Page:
Wednesday, March 16, 2005

Just When You Thought The Immigration Debate Here Was Quieting Down for A While

Toward the end of our rip-roaring debate on illegal immigration a few days ago, I received this e-mail from a reader who posts using the whimsical moniker "Mr. Grumpy" and who demands answers. Because I actually had professional work to do, I was unable to respond until now. My responses to Mr. Grumpy are in italics below:



I found your blog via H. Hewitt's non-discussion of immigration on Monday past. I asked 2 questions of you via the comments section of your carrot and stick entry that remain unanswered.

In the event that you simply have not yet read the comments to your own blog, I will re-ask them:

First, how is normalization different from amnesty?

According to, "amnesty" is "an act of clemency by an authority (as a government) by which pardon is granted esp. to a group of individuals." That's what President Reagan did in 1986 (and it must not be repeated, in my view). It is not what President Bush is suggesting, nor is it what Hugh and I are talking about. No one's talking about any act of clemency. "Normalization," as Hugh uses the word to describe what Bush proposes, means that those illegal immigrants who now simply inhabit the country would be allowed to apply for legal status as guest workers, provided they meet certain requirements. Bush bases this approach on these three principles:

  • "New immigration laws should serve the economic needs of our country. If an American employer is offering a job that American citizens are not willing to take, we ought to welcome into our country a person who will fill that job."
  • "We should not give unfair rewards to illegal immigrants in the citizenship process or disadvantage those who came here lawfully or hope to do so."
  • "New laws should provide incentives for temporary foreign workers to return permanently to their home countries after their period of work in the United States has expired."

Do you see the difference? Instead of saying, "All is forgiven, you're welcome to stay here and apply for citizenship," as amnesty did, Bush would match workers with jobs, and in any subsequent citizenship application process would not allow those who came here illegally to benefit from having done so. The guest worker arrangement would explicitly be temporary.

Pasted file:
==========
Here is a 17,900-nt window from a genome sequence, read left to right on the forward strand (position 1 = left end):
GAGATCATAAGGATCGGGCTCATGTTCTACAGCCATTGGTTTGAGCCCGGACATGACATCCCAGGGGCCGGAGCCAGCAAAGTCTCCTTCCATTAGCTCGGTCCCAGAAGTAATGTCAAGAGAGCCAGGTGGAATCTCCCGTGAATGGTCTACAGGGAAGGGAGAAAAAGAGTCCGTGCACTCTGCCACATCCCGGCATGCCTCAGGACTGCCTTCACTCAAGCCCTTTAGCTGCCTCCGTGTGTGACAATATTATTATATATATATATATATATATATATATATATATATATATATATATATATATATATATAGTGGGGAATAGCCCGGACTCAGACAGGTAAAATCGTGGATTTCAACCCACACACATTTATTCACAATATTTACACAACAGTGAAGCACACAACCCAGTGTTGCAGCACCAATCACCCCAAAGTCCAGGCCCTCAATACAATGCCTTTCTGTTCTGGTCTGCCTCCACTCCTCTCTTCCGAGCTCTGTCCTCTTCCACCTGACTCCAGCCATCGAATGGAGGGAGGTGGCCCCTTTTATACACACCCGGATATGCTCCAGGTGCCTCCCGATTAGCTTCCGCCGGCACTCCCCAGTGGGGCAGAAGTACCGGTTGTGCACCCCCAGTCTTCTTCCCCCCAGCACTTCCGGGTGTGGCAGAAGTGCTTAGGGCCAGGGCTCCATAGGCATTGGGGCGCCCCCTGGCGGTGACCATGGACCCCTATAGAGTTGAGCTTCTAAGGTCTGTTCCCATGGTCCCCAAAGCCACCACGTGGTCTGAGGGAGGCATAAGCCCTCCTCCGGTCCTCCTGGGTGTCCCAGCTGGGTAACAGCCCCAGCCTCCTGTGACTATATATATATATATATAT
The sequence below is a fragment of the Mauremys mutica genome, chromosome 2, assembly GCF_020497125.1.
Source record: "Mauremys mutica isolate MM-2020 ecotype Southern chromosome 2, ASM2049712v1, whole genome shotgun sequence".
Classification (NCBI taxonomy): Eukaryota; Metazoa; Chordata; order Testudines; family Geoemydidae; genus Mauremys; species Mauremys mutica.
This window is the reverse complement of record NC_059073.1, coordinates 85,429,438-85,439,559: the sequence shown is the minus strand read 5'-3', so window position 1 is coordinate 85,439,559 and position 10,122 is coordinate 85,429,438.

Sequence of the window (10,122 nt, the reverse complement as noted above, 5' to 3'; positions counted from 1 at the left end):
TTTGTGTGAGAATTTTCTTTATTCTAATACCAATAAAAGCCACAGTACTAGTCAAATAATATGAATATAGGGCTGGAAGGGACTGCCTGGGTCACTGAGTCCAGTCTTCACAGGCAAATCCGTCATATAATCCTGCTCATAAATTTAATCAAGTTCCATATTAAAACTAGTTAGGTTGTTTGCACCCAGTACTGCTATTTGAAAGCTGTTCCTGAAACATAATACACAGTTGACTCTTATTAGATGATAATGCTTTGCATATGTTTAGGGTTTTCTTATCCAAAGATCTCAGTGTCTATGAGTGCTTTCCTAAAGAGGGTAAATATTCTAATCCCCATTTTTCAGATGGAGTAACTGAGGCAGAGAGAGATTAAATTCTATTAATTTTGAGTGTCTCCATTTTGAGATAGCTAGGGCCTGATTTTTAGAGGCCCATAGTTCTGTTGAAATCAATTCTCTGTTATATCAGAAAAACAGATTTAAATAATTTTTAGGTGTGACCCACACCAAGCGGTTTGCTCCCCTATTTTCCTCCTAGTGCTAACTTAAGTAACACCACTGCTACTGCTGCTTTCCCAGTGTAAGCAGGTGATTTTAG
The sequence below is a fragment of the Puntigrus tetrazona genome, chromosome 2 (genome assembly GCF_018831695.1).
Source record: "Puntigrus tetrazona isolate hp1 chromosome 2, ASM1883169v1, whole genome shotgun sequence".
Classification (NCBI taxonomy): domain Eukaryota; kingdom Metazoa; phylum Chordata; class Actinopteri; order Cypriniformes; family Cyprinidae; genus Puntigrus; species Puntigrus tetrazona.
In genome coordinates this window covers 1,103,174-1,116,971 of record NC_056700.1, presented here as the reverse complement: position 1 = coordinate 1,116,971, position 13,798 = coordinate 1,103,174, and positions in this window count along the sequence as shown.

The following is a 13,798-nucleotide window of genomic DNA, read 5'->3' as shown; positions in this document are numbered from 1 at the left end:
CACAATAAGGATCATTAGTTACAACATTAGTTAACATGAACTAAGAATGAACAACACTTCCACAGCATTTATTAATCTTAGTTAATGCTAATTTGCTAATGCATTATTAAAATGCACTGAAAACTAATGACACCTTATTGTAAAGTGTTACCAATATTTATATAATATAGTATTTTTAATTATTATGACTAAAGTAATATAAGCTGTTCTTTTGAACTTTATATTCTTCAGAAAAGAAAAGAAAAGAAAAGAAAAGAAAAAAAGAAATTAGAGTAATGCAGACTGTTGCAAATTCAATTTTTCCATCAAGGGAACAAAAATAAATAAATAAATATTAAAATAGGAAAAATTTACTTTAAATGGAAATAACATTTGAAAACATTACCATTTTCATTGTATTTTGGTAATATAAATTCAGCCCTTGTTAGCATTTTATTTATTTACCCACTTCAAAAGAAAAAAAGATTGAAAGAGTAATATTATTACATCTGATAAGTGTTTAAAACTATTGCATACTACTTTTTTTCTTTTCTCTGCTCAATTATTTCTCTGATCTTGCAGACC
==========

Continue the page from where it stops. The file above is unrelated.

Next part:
Second, do you agree with Mr. Hewitt's irrational claim that, on one hand, expelling illegal aliens will destroy California's economy -- but his later intimation that the whole discussion is equal in importance to the Michael Jackson trial?

I don't know what you mean. Expelling illegals from California would have a profound impact on life here, and only one of the effects would be economic. In my opinion, anyone who suggests that approach simply can't be taken seriously. As for Michael Jackson, I don't know that Hugh has ever suggested any equivalence between the enormously important immigration issue and the Jackson trial. The very idea is absurd.

I look forward to your response.


Mr. Grumpy

I hope this was helpful, and that you decide to cheer up!


Anonymous Anonymous said...

Partially helpful -- but better than unhelpful, to be sure.

Ilegal aliens, regardless of their reasons, are in violation of the law. In the description of normalization, I see nothing that holds them accountable, which seems awfully close to, "All is forgiven."

And I suppose you were doing your professional work at the time, but Mr. Hewitt made exactly that intimation during the same program that you called. Mr. Hewitt asked his listeners to call and tell him which they would rather talk about -- immigration, or the Cedar Revolution. A short while later he asked what he should talk about -- Michael Jackson, or the Cedar Revolution. I found it to be every bit as absurd as you say it would be.

And thank you for taking the time to address my concerns, sir. 

Posted by Mr. Grumpy

Wednesday, March 16, 2005 6:50:00 PM  
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